The lame duck session of the New Jersey Legislature passed S. 2091 which requires that a request for support coming from a “non-marital personal relationship” requires the formality of a written agreement. Whereas previously a party who resided together in a “marital-type relationship” could seek support — usually known as “palimony” — when such a relationship broke down, now that claim must rest on more than an oral promise to support for life.
The Legislature found that the requirement for a formal agreement is an essential protection to the parties. But is it? Or does this requirement merely set up a barrier which effectively leaves the supported partner without recourse? Is it realistic to think that parties who establish an ongoing (and perhaps lengthy) “marital-type” relationship will actually hire attorneys or draft an agreement themselves? What incentive will the supporting partner have to agree to pay lifetime support to their lover?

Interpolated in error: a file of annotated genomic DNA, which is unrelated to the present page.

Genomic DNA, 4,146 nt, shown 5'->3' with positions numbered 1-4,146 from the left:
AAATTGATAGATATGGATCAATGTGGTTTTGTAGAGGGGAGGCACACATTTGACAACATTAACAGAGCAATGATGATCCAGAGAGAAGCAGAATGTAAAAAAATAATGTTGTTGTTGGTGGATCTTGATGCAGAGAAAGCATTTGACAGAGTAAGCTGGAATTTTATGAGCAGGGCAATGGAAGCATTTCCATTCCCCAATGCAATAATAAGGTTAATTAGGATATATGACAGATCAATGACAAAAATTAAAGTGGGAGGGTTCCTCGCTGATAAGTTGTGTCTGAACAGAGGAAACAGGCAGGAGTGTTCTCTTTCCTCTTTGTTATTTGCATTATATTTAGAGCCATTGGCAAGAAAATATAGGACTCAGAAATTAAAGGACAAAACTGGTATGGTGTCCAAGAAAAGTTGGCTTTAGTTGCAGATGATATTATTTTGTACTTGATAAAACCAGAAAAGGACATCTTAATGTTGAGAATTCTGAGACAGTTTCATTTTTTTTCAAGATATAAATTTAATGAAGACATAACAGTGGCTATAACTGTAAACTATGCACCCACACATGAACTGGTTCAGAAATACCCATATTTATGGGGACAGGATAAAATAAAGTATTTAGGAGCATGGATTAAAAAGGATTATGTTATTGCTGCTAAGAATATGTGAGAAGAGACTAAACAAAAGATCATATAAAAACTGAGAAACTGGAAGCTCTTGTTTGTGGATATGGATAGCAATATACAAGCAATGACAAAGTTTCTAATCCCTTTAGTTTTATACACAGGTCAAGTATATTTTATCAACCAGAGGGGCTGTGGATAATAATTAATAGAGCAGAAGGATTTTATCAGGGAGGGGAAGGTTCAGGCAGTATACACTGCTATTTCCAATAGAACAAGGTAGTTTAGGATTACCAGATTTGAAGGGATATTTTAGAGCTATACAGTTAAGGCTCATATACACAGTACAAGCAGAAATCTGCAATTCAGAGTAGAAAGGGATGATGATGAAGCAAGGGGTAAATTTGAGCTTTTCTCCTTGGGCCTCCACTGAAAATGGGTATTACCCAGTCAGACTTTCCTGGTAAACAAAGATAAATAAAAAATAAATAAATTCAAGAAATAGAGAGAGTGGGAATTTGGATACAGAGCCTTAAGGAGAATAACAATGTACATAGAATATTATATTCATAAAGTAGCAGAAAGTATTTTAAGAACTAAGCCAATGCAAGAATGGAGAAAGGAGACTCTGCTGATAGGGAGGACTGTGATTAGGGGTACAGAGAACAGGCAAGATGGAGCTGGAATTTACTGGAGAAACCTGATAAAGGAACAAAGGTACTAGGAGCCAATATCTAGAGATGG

Query: Is this bill merely the Legislature’s way of saying that alternative lifestyles are no longer recognized by the State? Will lawyers now be writing Agreements similar to Pre-Nuptial Agreements but without the anticipated wedding?
One thing is for certain, when a long-term “marital-type” relationship breaks up, one party is likely to be at a significant financial disadvantage.
As in other aspects of domestic life, when the Legislature and the courts cannot help the parties, they should look to Alternate Dispute Resolution (ADR), including mediation and Collaborative Law. These processes give the parties a respectful and civil way to work out a settlement that allows both of them to transition into the future. Less costly and non-adversarial, mediation and Colalborative Law, are also less expensive and far less emotionally draining. The relationship (and often a long one) may be over, but that is no reason to kick one party to the curb if there is a legitimate claim for support.
For more information on mediation and Collaborative Law, contact our offices at 609.951.2222 or on the web at www.rkleinerlaw.com.